The Brooklyn Slaughter and the End of Gotcha

We are way past playing games of gotcha. 

The Brooklyn police slaughter is just another example of how black racial hostility is now an everyday fact of life. Part of the national fabric.

So much so that no one even bothers to hide it. Not anymore. A few recent cases illuminate the bigger picture:

In Portland, Oregon, a sales clerk for Nordstrom tells his Facebook friends black people should kill one white cop for every white cop who kills a black person.

In Philadelphia, a paramedic said the same thing but took it one step further: He posted a picture of two black people holding a gun to the head of a white police officer.

Chris Rock tells NPR he instructed HBO to fill his audience only with black people.


Shrug. Shrug. Shrug.

In black churches across the country, Reverend Jeremiah Wright -- the black minister who made a career out of preaching racial resentment for 20 years to the future President of the United States at his Chicago church -- is received like a rock star. A messiah. A hero.

And he’s very, very busy -- saying the same thing that pretended to surprise our future president in 2008.

Wright’s former parishioner goes to the United Nations to confess (the rest of) our sins about race. At home he talks about “the justice gap” that results in black people going to prison at a rate that is astronomically out of proportion because of troubled “police-community relations.”

Which is defined as too many white cops catching too many black people breaking the law.

The attorney general chimed in with his own "We Shall Overcome" moment. He reminded us how police stopped him driving a car. It is hard to tell what he disliked more: Being pulled over, or not having the chauffeur to which was entitled since birth.

Shrug. Shrug. Shrug.

Congressman John Conyers tells his colleagues that white people and black people commit the same amount of crime, but the only reason black people are caught 6, 8, 10, 50 times more is because white police pick on black people.

Reporters bob their heads.

How many recent examples do you want? Pick a number between one and 10,000. That’s a start.

In Philadelphia, family court judge Wayne Bennett had a message for Thomas Sowell and me after Sowell wrote several articles about my book White Girl Bleed a Lot: The return of racial violence to America. Bennett said he would explain to us why white people are victims of black violence: After 400 years of slavery, white people deserve it, he said.

Judge Bennett is not an outlier like Farrakhan and here’s why: They are both mainstream.

On CNN, an entire panel on a news program raised their hands in surrender and chanted the new mantra of racial antipathy: 'Hands up. Don’t shoot.' When the blonde-haired descendent of a president of the United States joins in repeating a lie that encourages racial hostility, that is a sure-fire sign how deeply ingrained it is.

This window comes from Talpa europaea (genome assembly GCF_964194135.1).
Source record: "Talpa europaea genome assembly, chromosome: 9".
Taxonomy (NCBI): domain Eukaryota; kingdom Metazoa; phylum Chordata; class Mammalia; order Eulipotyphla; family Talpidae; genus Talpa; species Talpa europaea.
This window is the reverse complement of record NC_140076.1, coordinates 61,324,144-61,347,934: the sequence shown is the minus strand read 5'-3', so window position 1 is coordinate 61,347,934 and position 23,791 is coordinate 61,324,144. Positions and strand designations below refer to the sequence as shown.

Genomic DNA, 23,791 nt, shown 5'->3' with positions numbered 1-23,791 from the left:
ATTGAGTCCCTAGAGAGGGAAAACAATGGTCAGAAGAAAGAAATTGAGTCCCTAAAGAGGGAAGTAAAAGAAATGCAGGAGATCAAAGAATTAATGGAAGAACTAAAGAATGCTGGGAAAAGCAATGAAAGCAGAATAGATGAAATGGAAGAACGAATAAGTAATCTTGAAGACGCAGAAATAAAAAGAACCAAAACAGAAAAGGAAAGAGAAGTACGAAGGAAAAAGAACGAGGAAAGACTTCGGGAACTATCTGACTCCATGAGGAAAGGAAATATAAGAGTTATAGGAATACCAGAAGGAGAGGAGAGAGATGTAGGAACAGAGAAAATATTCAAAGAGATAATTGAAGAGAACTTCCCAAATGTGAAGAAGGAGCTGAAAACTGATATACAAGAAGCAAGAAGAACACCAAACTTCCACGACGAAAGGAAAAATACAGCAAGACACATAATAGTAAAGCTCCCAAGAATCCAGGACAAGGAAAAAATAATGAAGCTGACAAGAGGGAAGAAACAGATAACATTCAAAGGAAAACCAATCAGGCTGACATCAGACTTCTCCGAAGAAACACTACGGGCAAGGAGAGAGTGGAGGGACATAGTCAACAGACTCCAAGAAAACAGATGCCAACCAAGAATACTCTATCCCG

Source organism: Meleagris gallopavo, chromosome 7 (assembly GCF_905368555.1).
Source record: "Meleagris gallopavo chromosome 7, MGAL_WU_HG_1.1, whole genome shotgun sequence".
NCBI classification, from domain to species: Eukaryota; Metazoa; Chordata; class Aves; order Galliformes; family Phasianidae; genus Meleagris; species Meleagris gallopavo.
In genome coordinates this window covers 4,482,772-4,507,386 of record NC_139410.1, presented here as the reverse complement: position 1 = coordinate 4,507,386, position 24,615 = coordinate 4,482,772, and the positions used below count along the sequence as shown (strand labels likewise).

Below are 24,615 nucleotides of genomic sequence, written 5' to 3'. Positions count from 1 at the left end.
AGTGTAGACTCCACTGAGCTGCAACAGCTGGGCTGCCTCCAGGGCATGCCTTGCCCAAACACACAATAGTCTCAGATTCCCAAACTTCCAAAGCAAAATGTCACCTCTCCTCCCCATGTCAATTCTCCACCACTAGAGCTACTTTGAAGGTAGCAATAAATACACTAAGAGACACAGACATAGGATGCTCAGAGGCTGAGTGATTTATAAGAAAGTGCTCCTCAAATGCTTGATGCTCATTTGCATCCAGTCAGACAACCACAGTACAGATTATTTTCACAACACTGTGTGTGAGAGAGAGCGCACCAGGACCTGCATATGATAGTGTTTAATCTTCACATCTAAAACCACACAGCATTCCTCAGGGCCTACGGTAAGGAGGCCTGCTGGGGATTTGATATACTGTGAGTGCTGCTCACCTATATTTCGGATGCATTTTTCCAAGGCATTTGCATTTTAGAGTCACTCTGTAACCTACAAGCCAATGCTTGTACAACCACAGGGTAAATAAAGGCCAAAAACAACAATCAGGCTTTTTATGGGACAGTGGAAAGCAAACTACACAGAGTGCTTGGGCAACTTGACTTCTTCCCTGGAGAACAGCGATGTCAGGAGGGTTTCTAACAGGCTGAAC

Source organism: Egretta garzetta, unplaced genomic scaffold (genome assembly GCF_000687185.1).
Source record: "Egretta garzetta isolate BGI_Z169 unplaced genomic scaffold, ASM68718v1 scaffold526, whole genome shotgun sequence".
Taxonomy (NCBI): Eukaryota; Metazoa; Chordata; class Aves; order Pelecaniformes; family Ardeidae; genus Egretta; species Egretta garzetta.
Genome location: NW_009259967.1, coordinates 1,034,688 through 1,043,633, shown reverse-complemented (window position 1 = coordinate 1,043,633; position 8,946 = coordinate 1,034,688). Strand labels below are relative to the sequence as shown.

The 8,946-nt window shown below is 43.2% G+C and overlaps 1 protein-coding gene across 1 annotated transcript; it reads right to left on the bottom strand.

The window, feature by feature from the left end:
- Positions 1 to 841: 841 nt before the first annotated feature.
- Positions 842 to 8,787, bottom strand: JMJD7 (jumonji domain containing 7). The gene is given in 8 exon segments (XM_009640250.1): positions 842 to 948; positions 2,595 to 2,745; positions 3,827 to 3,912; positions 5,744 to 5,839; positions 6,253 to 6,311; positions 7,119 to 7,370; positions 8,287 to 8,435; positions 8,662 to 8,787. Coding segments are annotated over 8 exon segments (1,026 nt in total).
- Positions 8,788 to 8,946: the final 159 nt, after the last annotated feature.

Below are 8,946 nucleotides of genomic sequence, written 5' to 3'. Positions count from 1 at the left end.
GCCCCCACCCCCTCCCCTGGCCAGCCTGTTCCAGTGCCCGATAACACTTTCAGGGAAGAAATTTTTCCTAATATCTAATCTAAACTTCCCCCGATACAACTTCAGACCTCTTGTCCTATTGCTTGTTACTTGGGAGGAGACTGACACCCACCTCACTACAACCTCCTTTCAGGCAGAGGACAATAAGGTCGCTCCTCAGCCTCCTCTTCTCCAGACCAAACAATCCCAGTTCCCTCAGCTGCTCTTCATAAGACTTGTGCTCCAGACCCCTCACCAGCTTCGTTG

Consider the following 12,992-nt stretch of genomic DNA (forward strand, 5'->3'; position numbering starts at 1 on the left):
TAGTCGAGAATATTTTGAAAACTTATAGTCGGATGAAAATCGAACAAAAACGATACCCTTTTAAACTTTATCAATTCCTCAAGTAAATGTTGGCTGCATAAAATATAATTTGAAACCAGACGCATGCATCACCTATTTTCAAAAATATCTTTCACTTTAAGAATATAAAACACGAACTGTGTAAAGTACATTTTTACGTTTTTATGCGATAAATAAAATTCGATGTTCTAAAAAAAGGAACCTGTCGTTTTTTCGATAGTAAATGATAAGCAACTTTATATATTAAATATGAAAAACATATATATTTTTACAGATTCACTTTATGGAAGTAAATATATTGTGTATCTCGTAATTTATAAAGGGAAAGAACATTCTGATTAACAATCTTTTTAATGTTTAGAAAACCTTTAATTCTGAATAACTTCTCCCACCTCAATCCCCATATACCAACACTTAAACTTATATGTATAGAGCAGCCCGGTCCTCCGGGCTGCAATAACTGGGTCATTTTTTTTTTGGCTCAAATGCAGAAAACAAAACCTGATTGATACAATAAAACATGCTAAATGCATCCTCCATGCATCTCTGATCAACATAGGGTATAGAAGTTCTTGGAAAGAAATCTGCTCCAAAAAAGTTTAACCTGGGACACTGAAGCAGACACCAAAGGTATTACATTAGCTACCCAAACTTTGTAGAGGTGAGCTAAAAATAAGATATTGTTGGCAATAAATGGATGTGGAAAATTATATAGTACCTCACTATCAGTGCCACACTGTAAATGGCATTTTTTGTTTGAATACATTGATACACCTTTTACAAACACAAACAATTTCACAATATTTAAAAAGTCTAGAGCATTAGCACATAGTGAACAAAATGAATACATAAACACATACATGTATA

On NPR, a black graduate of Yale Law School tells the most popular podcast in America how she and another Yale law grad have fun cutting in line at movie theaters, then laughing at the white people too afraid to confront them.

A few minutes later, an African novelist details how she learned to become an American by becoming instantly and constantly angry at white people. Again in the Ivy League.

Every black newspaper and web site in America is full of one fairy tale after another of white privilege, white violence, white hatred. Open season on black people, anyone?

Meanwhile in the real world, in places like Baltimore, black mayors tell black police departments not to arrest black people. Then they say crime is down. And in the court room, black juries are loathe to convict black defendants. They call it a Bronx jury.

We can call it black privilege.

The mayor of New York brags about giving his son The Talk: White racism is everywhere. White racism is permanent. White racism explains everything. He counsels his son to care for his life when dealing with what an NAACP leader calls the police: Klan members without sheets.


None of this is news to a cop. Many experience racial hostility every day: In Chicago, black people point their fingers as if to shoot and taunt them with these letters: CCK. Chicago Cop Killer.

Around the rest of the country, cops know the words by heart to the anthem for the new racial hostility: F* the Police. They hear it all the time.

They do not act surprised. Or shocked.

After Brooklyn, neither should we.

Colin Flaherty is an award winning reporter and author of White Girl Bleed a Lot: The return of racial violence to America and how the media ignore it. You can catch his latest videos on YouTube and his podcast on your favorite provider.

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